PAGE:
“You sing beautifully, brother, beautifully,” Nikolai Ivanitch observed caressingly. “And now it’s your turn, Yashka. Mind, now, don’t be afraid. We shall see who’s who. We shall see. The booth keeper sings beautifully, though, ’pon my soul, he does.”

“Yakov, begin!” said the Wild Master.

Yakov took himself by his throat: “Well, really, brothers…something…Hmm, I don’t know, on my word, what…”

“Come, that’s enough. Don’t be timid. For shame!…why go back?…Sing the best you can, by God’s gift.”

Portrait of a Woman, Said to Be Madame Charles Simon Favart, by François Hubert Drouais, 1757. © The Metropolitan Museum of Art, Mr. and Mrs. Isaac D. Fletcher Collection, Bequest of Isaac D. Fletcher, 1917.

Yakov was silent for a minute; he glanced around and covered his face with his hand. All had their eyes simply fastened on him, especially the booth keeper, on whose face a faint, involuntary uneasiness could be seen through his habitual expression of self-confidence and the triumph of his success. When at last Yakov uncovered his face, it was pale as a dead man’s. He gave a deep sigh and began to sing…The first sound of his voice was faint and unequal, and seemed not to come from his chest but to be wafted from somewhere far off, as though it had floated by chance into the room. A strange effect was produced on all of us by this trembling, resonant note. We glanced at one another, and Nikolai Ivanitch’s wife seemed to draw herself up. This first note was followed by another, bolder and prolonged, but still obviously quivering, like a harp string when suddenly struck by a stray finger it throbs in a last, swiftly dying tremble; the second was followed by a third, and gradually gaining fire and breadth, the strains swelled into a pathetic melody. “Not one little path ran into the field,” he sang, and sweet and mournful it was in our ears. I have seldom, I must confess, heard a voice like it; it was slightly hoarse, and not perfectly true; there was even something morbid about it at first; but it had genuine depth of passion, and youth and sweetness and a sort of fascinating, careless, pathetic melancholy. A spirit of truth and fire, a Russian spirit, was sounding and breathing in that voice, and it seemed to go straight to your heart, to go straight to all that was Russian in it. The song swelled and flowed. Yakov was clearly carried away by enthusiasm. He was not timid now; he surrendered himself wholly to the rapture of his art; his voice no longer trembled; it quivered, but with the scarce perceptible inward quiver of passion, which pierces like an arrow to the very soul of the listeners, and he steadily gained strength and firmness and breadth. He sang, utterly forgetful of his rival and all of us. He seemed supported, as a bold swimmer by the waves, by our silent, passionate sympathy. He sang, and in every sound of his voice, one seemed to feel something dear and akin to us, something of breadth and space, as though the familiar steppes were unfolding before our eyes and stretching away into endless distance. I felt the tears gathering in my bosom and rising to my eyes; suddenly I was struck by dull, smothered sobs…I looked around—the innkeeper’s wife was weeping, her bosom pressed close to the window. Yakov threw a quick glance at her, and he sang more sweetly, more melodiously than ever. Nikolai Ivanitch looked down; the Blinkard turned away; the Gabbler, quite touched, stood, his gaping mouth stupidly open; the humble peasant was sobbing softly in the corner and shaking his head with a plaintive murmur; and on the iron visage of the Wild Master, from under his overhanging brows there slowly rolled a heavy tear; the booth keeper raised his clenched fist to his brow and did not stir…I don’t know how the general emotion would have ended if Yakov had not suddenly come to a full stop on a high, exceptionally shrill note—as though his voice had broken. No one called out, or even stirred. Everyone seemed to be waiting to see whether he was not going to sing more; but he opened his eyes as though wondering at our silence, looked around at all of us with a face of inquiry, and saw that the victory was his…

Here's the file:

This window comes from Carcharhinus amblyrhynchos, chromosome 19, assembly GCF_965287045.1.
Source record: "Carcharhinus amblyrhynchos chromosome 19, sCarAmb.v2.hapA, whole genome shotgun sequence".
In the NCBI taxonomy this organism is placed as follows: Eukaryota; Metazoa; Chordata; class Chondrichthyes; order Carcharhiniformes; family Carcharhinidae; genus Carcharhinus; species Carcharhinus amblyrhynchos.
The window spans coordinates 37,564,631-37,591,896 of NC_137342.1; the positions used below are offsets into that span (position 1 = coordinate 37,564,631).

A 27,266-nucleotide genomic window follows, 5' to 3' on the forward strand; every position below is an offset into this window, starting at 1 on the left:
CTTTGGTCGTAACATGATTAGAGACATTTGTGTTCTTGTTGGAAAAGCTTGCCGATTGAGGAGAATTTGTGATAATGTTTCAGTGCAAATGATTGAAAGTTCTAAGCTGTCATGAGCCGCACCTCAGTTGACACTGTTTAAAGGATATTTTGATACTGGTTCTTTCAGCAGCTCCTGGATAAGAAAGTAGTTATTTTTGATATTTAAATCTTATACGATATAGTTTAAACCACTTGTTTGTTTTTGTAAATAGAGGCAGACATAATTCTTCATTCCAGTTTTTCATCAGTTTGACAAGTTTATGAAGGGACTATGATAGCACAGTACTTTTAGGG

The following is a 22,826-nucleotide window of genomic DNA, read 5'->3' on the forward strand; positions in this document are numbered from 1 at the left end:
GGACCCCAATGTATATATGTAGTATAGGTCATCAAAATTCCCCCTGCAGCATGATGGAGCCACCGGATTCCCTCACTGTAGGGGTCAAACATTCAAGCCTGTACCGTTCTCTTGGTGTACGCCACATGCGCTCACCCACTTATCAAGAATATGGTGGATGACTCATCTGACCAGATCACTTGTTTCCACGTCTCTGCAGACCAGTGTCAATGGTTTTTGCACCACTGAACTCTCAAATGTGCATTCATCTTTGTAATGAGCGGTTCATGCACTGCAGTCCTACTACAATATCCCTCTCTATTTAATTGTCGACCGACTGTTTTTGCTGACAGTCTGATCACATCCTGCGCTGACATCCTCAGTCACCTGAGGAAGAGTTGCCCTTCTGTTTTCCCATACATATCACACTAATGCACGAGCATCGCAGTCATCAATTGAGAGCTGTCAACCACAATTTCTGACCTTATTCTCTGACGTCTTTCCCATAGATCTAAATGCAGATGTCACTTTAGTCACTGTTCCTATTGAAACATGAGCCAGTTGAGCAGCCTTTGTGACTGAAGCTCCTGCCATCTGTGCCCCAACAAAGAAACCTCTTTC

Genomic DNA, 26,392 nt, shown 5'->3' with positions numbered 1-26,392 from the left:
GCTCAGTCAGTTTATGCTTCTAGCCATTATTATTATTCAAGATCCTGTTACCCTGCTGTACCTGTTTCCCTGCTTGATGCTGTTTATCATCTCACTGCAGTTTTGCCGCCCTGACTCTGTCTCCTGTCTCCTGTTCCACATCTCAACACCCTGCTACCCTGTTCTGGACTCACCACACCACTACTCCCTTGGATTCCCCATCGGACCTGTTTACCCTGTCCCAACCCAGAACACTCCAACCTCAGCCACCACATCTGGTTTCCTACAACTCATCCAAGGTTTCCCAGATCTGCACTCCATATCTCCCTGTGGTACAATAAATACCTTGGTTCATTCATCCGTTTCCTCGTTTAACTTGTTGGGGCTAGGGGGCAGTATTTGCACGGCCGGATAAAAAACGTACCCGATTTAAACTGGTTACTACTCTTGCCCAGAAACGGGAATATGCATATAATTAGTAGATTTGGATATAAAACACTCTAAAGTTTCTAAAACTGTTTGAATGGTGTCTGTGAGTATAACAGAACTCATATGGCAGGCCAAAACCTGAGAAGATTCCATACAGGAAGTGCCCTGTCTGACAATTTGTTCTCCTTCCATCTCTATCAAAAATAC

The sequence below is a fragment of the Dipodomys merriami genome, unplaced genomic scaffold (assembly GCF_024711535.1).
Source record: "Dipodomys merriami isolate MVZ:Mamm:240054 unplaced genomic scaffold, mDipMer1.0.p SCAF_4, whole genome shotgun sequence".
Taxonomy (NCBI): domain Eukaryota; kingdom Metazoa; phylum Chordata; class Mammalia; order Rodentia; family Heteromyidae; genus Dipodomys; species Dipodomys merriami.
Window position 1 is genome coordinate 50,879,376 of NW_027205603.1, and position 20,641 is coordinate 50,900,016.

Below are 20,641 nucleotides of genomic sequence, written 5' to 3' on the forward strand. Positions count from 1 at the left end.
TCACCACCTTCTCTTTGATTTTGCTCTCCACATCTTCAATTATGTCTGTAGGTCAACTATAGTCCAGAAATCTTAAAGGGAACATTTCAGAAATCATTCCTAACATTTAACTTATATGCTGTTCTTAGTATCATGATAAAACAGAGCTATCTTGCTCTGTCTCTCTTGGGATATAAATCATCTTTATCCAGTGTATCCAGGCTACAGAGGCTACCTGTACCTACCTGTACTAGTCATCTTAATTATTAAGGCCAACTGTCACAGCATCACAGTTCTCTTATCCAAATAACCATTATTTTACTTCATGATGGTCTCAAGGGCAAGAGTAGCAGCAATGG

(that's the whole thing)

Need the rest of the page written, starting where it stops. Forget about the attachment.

“Yashka,” said the Wild Master, laying his hand on his shoulder, and he could say no more.

We all stood, as it were, petrified. The booth keeper softly rose and went up to Yakov.

“You…yours…you’ve won,” he articulated at last with an effort and rushed out of the room.

Contributor

Ivan Turgenev

From Sketches from a Hunter’s Album. Originally published in the Russian journal The Contemporary between 1847 and 1851, these sketches—the first of Turgenev’s major writings to gain lasting recognition—portrayed Russian country life prior to the emancipation of serfs in 1861. After they appeared as a book in 1852, Turgenev was arrested and sentenced to eighteen months’ enforced residence at his family’s rural estate. Sherwood Anderson called the work “the sweetest thing in all literature.”